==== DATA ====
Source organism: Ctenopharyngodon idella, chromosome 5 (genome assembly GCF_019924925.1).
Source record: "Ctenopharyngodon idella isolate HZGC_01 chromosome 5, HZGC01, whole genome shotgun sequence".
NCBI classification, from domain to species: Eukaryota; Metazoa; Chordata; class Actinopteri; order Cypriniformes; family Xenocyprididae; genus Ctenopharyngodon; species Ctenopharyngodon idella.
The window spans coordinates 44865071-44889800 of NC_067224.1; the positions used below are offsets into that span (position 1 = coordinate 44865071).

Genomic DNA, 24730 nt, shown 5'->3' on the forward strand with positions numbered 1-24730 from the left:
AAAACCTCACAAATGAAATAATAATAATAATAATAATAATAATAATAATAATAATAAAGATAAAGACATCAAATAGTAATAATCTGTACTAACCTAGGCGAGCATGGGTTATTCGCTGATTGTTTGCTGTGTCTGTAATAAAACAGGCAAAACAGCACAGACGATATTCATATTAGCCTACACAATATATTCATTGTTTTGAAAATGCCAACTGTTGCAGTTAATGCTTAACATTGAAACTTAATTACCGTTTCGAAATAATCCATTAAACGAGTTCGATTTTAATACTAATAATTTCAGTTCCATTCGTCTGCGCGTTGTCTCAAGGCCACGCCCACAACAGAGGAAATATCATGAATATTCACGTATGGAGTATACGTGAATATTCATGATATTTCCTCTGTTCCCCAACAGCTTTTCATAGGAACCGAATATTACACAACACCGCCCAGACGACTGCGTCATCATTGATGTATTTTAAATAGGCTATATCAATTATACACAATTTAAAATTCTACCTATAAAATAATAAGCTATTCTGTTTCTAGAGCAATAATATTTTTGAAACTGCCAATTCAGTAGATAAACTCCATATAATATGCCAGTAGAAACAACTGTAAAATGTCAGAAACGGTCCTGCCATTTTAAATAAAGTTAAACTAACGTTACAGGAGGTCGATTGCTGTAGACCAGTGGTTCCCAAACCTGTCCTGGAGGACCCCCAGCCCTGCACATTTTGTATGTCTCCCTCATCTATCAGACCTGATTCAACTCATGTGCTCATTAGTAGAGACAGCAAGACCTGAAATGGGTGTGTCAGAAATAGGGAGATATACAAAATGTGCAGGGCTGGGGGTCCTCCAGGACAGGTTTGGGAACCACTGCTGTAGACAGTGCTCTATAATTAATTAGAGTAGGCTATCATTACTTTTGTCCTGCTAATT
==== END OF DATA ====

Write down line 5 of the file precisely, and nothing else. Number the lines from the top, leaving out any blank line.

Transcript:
Genomic DNA, 24730 nt, shown 5'->3' on the forward strand with positions numbered 1-24730 from the left: